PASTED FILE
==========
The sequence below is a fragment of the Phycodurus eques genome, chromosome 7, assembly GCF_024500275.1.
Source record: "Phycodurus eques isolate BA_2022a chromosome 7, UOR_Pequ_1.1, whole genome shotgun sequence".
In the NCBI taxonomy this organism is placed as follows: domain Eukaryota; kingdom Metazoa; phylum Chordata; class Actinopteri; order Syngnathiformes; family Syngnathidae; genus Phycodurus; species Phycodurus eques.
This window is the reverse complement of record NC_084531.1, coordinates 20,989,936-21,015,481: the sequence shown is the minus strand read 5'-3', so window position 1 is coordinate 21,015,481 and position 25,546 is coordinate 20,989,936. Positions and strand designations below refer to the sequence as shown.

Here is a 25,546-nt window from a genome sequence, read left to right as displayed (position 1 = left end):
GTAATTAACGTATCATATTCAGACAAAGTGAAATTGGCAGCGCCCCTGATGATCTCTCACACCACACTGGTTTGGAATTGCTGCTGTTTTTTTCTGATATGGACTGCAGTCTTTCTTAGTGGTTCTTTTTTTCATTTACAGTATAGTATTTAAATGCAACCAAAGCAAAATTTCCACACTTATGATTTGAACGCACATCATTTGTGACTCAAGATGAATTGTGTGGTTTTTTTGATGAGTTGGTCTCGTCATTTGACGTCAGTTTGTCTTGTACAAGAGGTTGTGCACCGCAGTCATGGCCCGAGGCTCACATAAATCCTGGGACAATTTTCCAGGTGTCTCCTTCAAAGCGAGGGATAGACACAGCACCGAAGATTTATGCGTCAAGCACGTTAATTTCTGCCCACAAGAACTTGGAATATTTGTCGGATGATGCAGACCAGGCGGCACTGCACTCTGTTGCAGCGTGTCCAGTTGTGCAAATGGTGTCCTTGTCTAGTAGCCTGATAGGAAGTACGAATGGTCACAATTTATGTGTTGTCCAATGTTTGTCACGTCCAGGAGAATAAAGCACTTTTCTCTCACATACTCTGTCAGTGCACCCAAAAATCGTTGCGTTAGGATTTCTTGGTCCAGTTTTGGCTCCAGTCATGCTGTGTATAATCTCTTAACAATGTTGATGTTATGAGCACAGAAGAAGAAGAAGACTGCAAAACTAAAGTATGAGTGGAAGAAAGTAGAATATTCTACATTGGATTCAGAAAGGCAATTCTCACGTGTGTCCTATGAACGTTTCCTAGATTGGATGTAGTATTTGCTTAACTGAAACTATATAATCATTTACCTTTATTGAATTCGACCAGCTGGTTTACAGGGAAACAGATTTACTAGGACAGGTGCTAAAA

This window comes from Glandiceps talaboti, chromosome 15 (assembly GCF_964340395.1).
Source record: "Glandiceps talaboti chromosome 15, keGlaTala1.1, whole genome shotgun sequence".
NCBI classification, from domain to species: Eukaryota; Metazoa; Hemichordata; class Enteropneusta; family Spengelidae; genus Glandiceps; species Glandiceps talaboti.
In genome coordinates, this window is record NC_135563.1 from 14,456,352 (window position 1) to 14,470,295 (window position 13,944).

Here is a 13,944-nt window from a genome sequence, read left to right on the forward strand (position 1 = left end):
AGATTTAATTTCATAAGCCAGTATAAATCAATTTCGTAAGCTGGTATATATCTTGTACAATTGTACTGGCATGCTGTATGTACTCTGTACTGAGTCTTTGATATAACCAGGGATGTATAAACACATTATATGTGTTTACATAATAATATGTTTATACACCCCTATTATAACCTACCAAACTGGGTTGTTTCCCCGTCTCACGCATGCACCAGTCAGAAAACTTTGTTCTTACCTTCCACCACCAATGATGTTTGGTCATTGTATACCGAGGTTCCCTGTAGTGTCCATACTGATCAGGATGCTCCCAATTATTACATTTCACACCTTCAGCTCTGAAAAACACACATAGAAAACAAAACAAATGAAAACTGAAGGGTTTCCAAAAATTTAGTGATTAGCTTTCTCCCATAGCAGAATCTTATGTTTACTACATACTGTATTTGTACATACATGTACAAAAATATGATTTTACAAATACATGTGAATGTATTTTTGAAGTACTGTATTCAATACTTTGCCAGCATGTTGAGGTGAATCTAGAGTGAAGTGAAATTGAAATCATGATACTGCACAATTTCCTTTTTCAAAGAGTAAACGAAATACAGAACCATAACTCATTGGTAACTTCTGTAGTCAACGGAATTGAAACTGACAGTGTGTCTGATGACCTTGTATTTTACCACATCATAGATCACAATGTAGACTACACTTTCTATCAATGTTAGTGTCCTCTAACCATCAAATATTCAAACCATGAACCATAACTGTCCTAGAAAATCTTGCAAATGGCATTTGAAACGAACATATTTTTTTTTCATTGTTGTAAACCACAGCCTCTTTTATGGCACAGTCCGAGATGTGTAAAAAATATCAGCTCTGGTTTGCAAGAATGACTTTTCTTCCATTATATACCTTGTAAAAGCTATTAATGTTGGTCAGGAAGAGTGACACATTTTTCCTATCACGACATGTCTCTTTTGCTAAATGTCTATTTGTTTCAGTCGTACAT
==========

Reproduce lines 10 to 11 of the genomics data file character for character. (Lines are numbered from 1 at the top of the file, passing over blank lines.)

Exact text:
In genome coordinates, this window is record NC_135563.1 from 14,456,352 (window position 1) to 14,470,295 (window position 13,944).

Here is a 13,944-nt window from a genome sequence, read left to right on the forward strand (position 1 = left end):